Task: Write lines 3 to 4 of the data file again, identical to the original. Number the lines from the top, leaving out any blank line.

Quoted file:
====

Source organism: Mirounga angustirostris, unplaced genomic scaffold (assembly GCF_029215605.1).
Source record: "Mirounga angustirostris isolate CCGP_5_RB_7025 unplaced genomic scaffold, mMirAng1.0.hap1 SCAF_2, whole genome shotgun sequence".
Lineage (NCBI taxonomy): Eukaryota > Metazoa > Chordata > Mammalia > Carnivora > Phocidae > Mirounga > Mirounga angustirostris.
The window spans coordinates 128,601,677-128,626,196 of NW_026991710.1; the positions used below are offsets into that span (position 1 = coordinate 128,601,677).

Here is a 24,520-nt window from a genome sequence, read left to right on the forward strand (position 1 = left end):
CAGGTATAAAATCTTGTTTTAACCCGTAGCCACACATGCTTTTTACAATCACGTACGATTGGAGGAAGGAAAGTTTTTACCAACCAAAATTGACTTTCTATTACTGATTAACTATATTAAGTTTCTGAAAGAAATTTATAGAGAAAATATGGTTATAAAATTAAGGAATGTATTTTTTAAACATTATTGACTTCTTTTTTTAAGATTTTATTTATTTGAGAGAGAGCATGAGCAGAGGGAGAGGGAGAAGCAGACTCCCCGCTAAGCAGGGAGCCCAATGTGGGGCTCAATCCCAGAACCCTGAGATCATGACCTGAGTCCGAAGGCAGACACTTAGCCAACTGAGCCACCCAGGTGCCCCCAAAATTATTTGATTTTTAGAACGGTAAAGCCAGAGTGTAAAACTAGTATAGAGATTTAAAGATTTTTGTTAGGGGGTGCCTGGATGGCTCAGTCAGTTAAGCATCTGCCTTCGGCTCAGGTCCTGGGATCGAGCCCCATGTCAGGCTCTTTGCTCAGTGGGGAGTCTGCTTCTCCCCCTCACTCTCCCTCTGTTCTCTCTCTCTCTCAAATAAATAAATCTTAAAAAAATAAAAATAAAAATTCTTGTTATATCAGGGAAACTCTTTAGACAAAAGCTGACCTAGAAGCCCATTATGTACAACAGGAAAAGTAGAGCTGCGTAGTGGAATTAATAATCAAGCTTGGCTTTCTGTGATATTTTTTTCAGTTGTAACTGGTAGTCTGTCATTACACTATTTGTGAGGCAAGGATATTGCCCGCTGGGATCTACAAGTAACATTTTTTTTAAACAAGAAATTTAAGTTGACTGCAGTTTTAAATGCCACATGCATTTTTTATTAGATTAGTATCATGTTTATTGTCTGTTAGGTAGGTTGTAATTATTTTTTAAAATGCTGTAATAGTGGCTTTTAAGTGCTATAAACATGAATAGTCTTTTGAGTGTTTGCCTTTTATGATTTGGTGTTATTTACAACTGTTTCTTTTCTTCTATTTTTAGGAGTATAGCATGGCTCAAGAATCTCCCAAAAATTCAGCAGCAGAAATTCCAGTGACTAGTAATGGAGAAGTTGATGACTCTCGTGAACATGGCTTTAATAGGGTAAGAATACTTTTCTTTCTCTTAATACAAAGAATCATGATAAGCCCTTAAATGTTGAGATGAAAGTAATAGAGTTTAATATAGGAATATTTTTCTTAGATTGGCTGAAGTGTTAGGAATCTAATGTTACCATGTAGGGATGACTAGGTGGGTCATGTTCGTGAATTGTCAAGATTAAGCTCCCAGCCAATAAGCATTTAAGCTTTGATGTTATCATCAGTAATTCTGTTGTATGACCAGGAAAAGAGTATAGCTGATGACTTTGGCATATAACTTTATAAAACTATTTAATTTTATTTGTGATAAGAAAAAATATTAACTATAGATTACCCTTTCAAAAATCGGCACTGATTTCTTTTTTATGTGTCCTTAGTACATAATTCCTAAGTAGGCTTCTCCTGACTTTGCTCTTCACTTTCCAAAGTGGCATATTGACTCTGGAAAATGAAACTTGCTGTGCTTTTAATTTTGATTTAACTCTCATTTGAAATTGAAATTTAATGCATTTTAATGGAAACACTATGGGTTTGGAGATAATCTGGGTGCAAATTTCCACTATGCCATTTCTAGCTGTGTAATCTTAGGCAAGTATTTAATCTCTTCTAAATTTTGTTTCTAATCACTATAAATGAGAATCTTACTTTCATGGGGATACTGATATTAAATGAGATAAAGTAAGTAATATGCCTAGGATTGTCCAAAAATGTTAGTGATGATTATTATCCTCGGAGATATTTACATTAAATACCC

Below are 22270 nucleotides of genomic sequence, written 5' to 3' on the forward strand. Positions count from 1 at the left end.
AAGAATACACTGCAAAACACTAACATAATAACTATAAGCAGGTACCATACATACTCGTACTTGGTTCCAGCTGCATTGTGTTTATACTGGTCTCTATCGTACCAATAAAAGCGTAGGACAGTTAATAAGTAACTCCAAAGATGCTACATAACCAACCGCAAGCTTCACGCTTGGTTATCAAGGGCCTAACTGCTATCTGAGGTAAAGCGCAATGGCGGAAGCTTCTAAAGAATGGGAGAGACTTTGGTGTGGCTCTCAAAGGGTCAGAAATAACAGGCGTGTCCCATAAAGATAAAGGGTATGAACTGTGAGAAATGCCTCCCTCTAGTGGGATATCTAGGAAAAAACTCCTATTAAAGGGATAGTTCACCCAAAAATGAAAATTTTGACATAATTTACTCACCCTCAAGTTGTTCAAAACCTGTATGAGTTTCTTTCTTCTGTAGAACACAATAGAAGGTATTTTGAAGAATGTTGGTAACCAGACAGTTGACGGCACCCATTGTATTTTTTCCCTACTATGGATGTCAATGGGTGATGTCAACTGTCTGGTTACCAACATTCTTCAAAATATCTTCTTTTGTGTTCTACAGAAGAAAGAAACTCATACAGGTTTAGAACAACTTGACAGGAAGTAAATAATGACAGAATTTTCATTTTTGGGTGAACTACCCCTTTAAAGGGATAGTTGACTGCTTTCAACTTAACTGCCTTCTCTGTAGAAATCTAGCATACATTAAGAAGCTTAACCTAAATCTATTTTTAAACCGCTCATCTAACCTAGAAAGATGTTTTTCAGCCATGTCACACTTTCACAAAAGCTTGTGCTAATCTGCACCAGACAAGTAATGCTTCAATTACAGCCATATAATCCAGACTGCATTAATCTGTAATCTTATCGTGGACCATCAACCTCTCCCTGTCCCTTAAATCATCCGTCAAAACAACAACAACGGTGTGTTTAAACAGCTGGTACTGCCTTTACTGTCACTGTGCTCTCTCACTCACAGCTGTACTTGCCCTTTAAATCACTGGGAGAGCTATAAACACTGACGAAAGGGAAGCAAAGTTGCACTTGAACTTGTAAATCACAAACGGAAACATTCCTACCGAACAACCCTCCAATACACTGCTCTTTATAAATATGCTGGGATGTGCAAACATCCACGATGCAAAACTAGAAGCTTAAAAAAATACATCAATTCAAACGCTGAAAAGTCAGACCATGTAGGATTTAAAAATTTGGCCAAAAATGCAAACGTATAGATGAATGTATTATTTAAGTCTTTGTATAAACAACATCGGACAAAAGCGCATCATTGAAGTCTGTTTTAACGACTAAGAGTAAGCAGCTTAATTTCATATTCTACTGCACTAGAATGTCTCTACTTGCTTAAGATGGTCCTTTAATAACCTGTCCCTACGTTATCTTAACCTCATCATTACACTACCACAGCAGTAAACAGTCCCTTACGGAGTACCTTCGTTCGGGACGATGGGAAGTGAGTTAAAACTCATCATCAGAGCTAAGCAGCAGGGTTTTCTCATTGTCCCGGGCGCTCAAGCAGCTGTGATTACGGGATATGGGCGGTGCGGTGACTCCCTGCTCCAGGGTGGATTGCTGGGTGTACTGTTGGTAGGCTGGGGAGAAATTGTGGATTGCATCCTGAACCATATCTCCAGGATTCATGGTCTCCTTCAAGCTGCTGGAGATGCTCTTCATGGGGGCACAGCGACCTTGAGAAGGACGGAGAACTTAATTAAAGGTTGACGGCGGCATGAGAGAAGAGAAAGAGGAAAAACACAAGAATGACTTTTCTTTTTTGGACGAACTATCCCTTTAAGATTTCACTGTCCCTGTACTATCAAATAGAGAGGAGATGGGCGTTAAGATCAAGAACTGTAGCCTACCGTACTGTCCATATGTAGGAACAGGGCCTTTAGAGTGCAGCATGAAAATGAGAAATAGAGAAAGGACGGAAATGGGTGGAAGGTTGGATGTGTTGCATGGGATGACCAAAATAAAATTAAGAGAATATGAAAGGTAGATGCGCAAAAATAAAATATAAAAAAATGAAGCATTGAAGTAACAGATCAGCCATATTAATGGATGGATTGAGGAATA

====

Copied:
Lineage (NCBI taxonomy): Eukaryota > Metazoa > Chordata > Mammalia > Carnivora > Phocidae > Mirounga > Mirounga angustirostris.
The window spans coordinates 128,601,677-128,626,196 of NW_026991710.1; the positions used below are offsets into that span (position 1 = coordinate 128,601,677).